Characterisation of the B-lymphocyte response in delayed-type piperacillin hypersensitivity reactions.

Amali, Mohammed
Characterisation of the B-lymphocyte response in delayed-type piperacillin hypersensitivity reactions. PhD thesis, University of Liverpool.

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Adverse drug reactions remain a major health issue with delayed type hypersensitivity reactions developing in a high number of individuals. The cellular immunological processes that underlie drug-specific responses in hypersensitive patients have been previously described; however the involvement of the humoral immune system has not been studied in great detail. Consequently, this thesis explores the nature of the piperacillin-specific B cell response in hypersensitive patients and compares the cellular and humoral immune response that develops in patients with cystic fibrosis (CF) exposed to repeated courses of the drug. Initial studies involved characterization of B cell proliferation, B cell phenotype and the nature of total and drug-specific IgG antibody secretions using peripheral blood mononuclear cells (PBMC) from hypersensitive patients. For comparison PBMCs from 2 groups of individuals were assessed: piperacillin naïve healthy volunteers and piperacillin tolerant patients with CF. ELISA, and ELISpot were used to detect piperacillin-specific B cells responses and IgG secretion. T lymphocyte proliferation was assessed with the lymphocyte transformation test (LTT). T lymphocytes from hypersensitive patients, but not tolerant patients or naïve donors were stimulated to proliferate in the presence of the drug. The peak concentration for T cell activation was 1 mM. Phenotypic assessment of hypersensitive patients B-cells revealed an increase in CD19+CD27+ expression in response to piperacillin treatment in vitro. IgG secreting immortalized B-cell lines also expressed a pure CD19+CD27+ phenotype. Piperacillin stimulation of hypersensitive patient PBMC also led to an increase in the secretion of IgG. In contrast, IgG secretion was not detectable following piperacillin stimulation of PBMC from tolerant patients and healthy controls. Western blotting and mass spectrometric methods were applied to characterize -lactam-protein covalent binding. Bovine serum albumin (BSA) binding was time- and concentration-dependent with hapten densities (i.e., the extent of selective lysine residue modification) and anti-piperacillin antibody binding affinity increasing with increasing molar ratios. Lysine residues in BSA at positions 4, 12, 131, 132, 136, 211, 431, 524, and 537 were modified by piperacillin. Epitope profiles also showed similar lysine residues were modified with amoxicillin, benzylpenicillin and flucloxacillin though the extent of ionisation at each site of modification was drug-dependent. A hapten inhibition ELISA used to assess the specificity of the antidrug antibodies revealed the total antibody binding to aztreonam, amoxycillin, benzylpenicillin and penicillin V BSA adducts. This indicates a lack of cross-reactivity with piperacillin-specific IgG antibodies. Subsequently, LTT and ELISA were employed to screen the piperacillin-specific T cell response and IgG antibodies during piperacillin therapy. It was established that piperacillin-specific T cells were detectable on and following clinical diagnosis of hypersensitivity. Moreover, piperacillin-specific T cell responses were detected in a small number of patients currently classified as drug tolerant. A significant difference in piperacillin-specific IgG was observed when plasma form LTT positive and negative blood samples were compared. LTT positivity was associated with higher levels of piperacillin-specific IgG. Furthermore, a significant decrease in piperacillin-specific IgG was seen 24 h post-desensitisation (graded drug challenge). Piperacillin-specific T cell clones isolated from hypersensitive patients were used to explore the effect of plasma bearing anti-piperacillin IgG on the T cell response. Eleven piperacillin-specific CD4+ and CD8+ T-cell clones were generated from 2 hypersensitive patients. All clones were stimulated to proliferate with piperacillin in a concentration-dependent manner. IFN-γ and IL-5 secretion was seen to predominate following piperacillin stimulation. There were no differences in piperacillin-specific T-cell proliferation when piperacillin-specific antibody bearing plasma and plasma from naive volunteers were compared. However, attenuation in IFN-γ secretion was observed with plasma bearing anti-piperacillin antibodies alone. Collectively, the data presented in this thesis begins to describe the different components of the drug-specific humoral and cellular immune response that develops in piperacillin hypersensitive patients with CF.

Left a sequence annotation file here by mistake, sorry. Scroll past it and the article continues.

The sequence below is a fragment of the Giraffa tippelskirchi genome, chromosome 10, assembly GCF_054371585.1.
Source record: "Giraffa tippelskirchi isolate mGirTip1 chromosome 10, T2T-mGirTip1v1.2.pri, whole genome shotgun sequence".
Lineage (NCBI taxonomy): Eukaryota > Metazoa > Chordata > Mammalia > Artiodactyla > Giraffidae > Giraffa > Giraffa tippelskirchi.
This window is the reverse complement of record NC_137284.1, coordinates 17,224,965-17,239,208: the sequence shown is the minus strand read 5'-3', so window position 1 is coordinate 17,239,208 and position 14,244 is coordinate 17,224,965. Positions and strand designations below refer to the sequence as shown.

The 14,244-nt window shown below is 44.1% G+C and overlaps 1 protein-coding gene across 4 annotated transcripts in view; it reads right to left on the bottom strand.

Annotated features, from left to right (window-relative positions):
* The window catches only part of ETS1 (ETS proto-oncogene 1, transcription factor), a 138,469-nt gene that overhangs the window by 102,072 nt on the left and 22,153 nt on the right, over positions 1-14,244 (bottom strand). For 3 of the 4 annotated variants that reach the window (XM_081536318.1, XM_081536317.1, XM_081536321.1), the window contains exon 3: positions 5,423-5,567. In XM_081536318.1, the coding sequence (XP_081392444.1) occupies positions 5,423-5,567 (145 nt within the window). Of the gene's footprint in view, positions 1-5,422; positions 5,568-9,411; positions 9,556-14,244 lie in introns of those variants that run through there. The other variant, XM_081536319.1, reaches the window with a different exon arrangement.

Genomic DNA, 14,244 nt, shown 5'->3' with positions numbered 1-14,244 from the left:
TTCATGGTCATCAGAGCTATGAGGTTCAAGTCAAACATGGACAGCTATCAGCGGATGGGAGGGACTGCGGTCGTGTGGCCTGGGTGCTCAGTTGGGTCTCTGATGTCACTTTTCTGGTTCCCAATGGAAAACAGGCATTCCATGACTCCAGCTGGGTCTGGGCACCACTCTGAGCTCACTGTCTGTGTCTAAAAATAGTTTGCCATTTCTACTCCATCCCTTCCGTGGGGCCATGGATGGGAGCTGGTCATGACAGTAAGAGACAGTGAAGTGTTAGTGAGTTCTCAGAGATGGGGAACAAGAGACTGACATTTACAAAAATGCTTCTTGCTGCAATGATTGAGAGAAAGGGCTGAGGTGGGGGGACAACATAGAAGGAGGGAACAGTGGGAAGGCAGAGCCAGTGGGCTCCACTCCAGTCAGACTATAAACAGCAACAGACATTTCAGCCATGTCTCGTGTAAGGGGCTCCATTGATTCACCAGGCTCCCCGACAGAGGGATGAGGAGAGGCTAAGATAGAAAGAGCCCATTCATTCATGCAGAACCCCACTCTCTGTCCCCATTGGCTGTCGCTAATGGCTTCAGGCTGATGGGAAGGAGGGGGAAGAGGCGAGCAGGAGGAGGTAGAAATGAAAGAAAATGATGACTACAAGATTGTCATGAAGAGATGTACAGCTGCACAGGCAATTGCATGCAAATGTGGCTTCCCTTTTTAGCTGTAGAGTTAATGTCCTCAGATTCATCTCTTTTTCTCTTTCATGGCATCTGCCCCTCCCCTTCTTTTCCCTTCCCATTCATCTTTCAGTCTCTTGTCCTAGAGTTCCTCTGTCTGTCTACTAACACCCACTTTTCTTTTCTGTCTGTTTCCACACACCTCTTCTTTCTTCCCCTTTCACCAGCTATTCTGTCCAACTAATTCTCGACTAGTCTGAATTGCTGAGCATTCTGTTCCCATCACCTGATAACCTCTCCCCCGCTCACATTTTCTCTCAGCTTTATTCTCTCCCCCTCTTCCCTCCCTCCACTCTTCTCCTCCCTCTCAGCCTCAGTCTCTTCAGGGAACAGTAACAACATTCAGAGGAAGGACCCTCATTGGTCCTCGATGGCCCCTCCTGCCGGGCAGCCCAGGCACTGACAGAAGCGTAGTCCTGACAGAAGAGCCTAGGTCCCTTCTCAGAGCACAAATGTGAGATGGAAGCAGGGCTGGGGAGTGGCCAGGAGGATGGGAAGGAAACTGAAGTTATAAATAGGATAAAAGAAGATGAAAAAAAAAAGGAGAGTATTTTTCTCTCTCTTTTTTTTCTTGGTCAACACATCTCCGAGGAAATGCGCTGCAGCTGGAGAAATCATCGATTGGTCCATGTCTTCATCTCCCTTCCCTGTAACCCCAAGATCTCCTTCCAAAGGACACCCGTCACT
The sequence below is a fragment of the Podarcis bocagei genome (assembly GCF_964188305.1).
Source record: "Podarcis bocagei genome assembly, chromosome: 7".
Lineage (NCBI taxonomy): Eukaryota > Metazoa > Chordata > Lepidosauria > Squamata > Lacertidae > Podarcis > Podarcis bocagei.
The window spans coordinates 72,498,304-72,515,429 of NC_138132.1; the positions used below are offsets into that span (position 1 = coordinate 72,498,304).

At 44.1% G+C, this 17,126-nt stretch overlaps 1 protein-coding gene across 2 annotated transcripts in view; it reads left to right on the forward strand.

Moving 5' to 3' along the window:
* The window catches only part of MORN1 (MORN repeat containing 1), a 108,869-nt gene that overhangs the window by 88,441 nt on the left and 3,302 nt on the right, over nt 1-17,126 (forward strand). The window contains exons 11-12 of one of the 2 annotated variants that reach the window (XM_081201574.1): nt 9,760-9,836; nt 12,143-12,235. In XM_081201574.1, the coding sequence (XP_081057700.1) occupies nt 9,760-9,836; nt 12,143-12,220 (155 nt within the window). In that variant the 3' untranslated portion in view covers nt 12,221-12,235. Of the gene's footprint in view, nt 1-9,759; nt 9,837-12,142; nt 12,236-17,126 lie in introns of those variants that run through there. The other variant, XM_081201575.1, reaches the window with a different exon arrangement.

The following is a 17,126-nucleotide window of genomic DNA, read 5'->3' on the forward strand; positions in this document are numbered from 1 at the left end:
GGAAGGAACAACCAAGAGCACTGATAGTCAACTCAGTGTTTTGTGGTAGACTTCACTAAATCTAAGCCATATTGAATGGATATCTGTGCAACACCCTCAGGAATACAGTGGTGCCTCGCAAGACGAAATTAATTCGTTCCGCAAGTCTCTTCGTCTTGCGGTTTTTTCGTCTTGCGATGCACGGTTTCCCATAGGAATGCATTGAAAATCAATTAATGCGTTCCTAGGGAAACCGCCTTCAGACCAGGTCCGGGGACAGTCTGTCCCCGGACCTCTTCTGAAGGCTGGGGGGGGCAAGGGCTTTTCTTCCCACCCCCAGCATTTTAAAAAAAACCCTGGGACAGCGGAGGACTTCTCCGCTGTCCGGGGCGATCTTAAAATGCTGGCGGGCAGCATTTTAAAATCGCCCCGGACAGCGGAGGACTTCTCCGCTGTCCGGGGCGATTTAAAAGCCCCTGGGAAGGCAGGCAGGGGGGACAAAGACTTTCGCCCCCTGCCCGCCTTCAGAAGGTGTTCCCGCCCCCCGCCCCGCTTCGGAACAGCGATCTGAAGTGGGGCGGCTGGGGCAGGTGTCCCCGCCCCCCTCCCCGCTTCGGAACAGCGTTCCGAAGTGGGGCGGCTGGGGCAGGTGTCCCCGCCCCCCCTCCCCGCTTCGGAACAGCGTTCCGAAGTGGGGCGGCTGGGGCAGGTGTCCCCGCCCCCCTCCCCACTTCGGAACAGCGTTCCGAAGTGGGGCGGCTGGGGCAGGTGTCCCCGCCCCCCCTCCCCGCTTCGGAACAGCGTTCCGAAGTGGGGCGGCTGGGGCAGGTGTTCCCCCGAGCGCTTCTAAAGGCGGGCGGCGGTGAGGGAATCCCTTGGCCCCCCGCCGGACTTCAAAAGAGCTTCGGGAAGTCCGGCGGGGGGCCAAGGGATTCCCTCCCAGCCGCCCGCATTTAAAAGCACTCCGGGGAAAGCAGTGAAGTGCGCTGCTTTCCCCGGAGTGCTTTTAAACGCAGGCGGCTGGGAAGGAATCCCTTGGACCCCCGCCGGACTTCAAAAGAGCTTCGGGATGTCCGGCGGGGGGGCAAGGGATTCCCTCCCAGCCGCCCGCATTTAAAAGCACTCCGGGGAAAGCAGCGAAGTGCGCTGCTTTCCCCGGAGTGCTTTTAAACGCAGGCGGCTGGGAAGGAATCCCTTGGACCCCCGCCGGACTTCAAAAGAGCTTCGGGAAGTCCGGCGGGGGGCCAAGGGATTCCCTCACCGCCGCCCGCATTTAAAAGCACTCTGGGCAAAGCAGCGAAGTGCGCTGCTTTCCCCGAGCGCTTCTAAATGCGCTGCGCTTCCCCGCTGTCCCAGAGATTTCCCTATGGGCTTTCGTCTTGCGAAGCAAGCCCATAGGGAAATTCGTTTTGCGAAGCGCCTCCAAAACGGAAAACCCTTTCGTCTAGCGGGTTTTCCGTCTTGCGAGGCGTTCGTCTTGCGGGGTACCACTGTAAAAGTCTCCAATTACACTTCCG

Item Type: Thesis (PhD)
Additional Information: Date: 2015-11-19 (completed)
Subjects: ?? RM ??
?? RS ??
Depositing User: Symplectic Admin
Date Deposited: 09 Dec 2015 15:27
Last Modified: 17 Dec 2022 01:34
DOI: 10.17638/02037919